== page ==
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Beginning in February 2017, Department of English PhD candidate Travis Franks will spend 11 months in Queensland, Australia, funded by a Fulbright U.S. Student Award, studying country literature and music.
Franks will conduct research for his dissertation, tentatively titled “Rethinking Settler Nativism: Settler Colonial Origins of Anti-Immigrant Nativism.” He describes his project as "a comparative analysis" of U.S. and Australian literary representations that focuses on not only traditional genres of prose, poetry, and historiography, but on music and oral tradition as well.
"This work," he writes,
is the first of its kind to link anti-immigrant nativism to the elimination of native populations through the concept of settler nativism, a term that has previously only been used to understand how settler populations appropriate native symbols and customs in an attempt to see themselves as an indigenous population.
Franks' Australian research will begin with archival study at the University of Queensland/Brisbane, where he will intern with AustLit, recognized as "the premier digital archive of Australian literature." The archive will give Franks access not only to Anglo print literature but to the catalogued oral traditions of the continent's aboriginal peoples. During his internship, Franks plans to volunteer as a tutor for the Aboriginal Literacy Foundation.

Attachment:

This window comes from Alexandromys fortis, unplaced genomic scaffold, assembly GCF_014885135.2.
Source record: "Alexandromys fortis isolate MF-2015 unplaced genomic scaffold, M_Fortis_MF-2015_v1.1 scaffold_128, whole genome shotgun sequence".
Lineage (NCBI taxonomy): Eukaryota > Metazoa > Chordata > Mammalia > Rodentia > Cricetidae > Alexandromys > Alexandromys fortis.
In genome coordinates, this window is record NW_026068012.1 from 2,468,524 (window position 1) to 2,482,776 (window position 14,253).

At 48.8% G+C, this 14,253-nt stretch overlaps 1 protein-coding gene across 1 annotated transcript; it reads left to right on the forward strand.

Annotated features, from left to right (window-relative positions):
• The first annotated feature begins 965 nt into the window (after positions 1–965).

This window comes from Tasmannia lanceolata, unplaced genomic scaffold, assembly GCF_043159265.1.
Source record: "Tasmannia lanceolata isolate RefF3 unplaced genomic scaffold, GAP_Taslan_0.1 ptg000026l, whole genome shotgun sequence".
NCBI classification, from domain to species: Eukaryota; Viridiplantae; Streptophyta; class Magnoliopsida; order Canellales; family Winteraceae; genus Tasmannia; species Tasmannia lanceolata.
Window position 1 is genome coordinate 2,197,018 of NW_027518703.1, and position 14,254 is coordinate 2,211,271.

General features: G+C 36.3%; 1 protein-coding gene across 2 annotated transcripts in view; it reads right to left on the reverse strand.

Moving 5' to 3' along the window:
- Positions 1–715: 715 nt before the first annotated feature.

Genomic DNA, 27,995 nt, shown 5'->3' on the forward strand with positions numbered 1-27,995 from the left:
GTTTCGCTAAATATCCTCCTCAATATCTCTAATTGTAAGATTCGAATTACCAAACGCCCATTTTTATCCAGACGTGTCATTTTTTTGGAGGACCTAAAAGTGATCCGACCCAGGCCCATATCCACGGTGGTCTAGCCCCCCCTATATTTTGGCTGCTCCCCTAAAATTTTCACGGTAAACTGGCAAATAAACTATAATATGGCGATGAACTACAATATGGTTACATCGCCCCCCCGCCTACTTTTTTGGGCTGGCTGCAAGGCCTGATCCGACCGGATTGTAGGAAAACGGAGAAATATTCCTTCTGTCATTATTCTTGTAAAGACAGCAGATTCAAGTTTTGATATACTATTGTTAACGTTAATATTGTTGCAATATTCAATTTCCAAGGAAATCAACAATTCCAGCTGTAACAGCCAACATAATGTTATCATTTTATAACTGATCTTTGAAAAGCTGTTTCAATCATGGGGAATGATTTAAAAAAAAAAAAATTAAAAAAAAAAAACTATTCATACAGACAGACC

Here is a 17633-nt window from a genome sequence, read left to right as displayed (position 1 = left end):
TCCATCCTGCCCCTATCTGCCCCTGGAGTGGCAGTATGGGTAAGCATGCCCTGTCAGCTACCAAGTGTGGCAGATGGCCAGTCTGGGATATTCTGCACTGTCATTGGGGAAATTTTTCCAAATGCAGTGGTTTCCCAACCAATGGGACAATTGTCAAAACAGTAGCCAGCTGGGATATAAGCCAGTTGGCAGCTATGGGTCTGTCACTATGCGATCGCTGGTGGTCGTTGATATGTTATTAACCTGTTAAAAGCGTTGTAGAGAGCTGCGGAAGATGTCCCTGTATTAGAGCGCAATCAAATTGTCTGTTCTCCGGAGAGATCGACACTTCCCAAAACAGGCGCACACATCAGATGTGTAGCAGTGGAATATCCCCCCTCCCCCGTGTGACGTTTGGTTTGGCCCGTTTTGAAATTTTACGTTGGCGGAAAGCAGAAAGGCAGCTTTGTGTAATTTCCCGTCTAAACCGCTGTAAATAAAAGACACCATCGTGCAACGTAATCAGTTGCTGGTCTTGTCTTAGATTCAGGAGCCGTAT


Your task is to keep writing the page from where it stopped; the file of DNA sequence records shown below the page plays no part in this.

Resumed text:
Next, he will travel to the small town of Texas (yes, you read that right), three and a half hours southwest of Brisbane. Apart from the irony that Franks is a native Texan, he hopes to draw comparisons between the settler experience in Texas, Queensland, to that in Texas, U.S.A.
"Here," he writes, "I will explore how the axiom “The Spirit of Texas” came to be meaningful in both places and how that meaning results from similar origin stories." Serving as an unpaid volunteer to a local historian will aid him in researching these stories, as will an especially interesting phase of his project: attending and performing at the Texas Country Music Roundup, held every September in Texas, Queensland.
Franks, a self-described "third-generation musician," sees the Roundup as a crucial phase of his project:
The interviews and observations I am able to conduct at the Roundup will factor directly into one of my dissertation chapters. More importantly, I’ll gain firsthand exposure to Australia’s particular style of country music—which is thriving amongst settler and Indigenous communities there—by engaging with local artists as a researcher and taking part in an organized cultural celebration of art as a performer, both of which speak to my personal and professional interests.
This participant observer approach is reminiscent of the work of Department of English graduates Billy Cioffi (BA 2009; MA 2015) and Henry Quintero (MFA 1995; PhD 2010) who, as both performers and musicologists, supplement their scholarship with unique perspectives drawn from personal experience. It will be interesting to see how Franks brings his own background as a performer together with his research on Australian expressions of an American musical genre, and further, how he employs all of the texts he gathers in the exploration of a timely and important topic.
Image 1: A sign welcomes visitors to Texas, Queensland, Australia. Photo by Mattinbgn on Wikimedia Commons.
Image 2: Travis Franks participated in ASU's Night of the Open Door 2015, discussing and performing folk music. Photo by Bruce Matsunaga. See more pictures from English at NOD 2015 here.